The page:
Today, I would like to share a review of The Last Witch, a new play being presented in Scotland as part of the Edinburgh International Festival
While 18th century Scotland led Europe in science and reason, there still remained an attachment to pagan and supernatural ideas.
(Sia's note: A love of science and reason does exclude an "attachment to pagan [ahem, large P, please] - ideas", but that is an argument for another time).
The play explores the case of Janet Horne, who was killed in Dornoch, a coastal town in the north west Highlands, in 1727.
The facts are scant, even her name is one often given to witches in Scottish folklore.....Munro has written a tale that imagines the circumstances in which a woman could be condemned to death for witchcraft.
Witch hunts and the killing of innocent women still ocurrs today, in Africa and elsewhere, as we know.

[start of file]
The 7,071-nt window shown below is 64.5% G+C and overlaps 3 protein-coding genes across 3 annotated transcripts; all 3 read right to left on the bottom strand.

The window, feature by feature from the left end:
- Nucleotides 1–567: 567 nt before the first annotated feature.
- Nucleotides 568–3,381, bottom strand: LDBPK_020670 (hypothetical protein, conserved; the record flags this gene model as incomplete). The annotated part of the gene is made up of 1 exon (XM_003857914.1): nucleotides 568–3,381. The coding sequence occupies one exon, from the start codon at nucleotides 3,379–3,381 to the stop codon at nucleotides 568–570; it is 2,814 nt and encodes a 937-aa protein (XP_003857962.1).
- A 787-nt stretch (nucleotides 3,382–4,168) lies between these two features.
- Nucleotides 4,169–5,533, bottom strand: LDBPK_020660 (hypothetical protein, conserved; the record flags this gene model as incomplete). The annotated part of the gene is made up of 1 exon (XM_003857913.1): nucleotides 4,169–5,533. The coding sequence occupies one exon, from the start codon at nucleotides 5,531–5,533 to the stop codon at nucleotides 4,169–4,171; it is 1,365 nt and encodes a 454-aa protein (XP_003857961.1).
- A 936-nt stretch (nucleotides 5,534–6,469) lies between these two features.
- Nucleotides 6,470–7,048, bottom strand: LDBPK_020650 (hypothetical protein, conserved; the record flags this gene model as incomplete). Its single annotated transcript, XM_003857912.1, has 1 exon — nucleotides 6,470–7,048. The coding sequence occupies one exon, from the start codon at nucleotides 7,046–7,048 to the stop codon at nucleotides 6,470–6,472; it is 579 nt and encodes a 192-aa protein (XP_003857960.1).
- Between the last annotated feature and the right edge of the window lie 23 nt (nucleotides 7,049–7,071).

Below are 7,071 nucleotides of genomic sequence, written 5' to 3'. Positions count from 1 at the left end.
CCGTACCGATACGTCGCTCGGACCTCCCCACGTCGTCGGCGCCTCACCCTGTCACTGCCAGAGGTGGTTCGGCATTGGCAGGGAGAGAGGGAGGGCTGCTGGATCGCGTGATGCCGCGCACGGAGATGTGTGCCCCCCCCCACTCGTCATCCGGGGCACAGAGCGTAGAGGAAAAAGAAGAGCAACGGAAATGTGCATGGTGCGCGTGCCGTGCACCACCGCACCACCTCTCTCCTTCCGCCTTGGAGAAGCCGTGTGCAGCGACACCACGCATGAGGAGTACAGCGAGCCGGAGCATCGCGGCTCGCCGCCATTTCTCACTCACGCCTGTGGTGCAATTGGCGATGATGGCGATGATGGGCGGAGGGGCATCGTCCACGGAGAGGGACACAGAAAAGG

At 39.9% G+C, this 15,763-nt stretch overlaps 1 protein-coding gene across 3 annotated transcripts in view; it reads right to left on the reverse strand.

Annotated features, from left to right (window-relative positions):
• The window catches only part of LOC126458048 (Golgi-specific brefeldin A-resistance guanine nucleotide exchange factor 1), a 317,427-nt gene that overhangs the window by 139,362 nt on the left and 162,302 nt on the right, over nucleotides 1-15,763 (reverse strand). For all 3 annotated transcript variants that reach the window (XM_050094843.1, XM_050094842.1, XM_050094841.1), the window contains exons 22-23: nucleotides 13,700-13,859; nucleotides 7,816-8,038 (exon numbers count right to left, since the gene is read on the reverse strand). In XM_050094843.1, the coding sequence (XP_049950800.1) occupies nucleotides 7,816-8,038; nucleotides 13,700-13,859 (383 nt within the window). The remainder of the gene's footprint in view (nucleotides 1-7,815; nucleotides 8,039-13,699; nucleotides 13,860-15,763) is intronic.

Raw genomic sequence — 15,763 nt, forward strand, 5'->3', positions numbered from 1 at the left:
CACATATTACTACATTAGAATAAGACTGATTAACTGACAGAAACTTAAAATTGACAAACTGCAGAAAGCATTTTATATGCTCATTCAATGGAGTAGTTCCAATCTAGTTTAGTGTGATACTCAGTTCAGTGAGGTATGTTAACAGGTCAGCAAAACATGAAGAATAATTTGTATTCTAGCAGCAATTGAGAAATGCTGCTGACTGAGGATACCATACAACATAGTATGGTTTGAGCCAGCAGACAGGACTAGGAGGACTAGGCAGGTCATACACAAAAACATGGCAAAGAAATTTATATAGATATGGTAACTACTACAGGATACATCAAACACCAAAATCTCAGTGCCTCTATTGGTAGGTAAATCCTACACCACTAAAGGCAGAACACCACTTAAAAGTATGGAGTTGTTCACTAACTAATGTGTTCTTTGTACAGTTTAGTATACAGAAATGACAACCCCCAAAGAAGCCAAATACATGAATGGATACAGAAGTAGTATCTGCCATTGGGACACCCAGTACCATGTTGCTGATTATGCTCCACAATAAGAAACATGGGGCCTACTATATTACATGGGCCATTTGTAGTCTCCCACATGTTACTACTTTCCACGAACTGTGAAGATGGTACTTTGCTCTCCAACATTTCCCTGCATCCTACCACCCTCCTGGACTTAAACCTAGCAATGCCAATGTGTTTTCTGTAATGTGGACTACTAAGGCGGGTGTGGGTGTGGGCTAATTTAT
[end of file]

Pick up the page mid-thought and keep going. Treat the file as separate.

"She turned it into a very personal story between the sheriff and Janet Horne."and again he makes my point....
He added: "In the play the sheriff is sexually attracted to Janet and they have a relationship.
"Because of his own sense of guilt and shame he has her executed."
Mr Hill said witchcraft was often used as a form of attack on women who were seen to be sexually "non-traditional" in activities and outlook.
I haven't seen this new play but my very favorite play about witches still remains The Lady's Not for Burning. My favorite "witch books" are, of course, by Terry Pratchett.
Cover Art: An Abundance of Witches by P.G. Maxwell-Stewart
Video: The Lady's Not For Burning
You say "witch" like it's a bad thing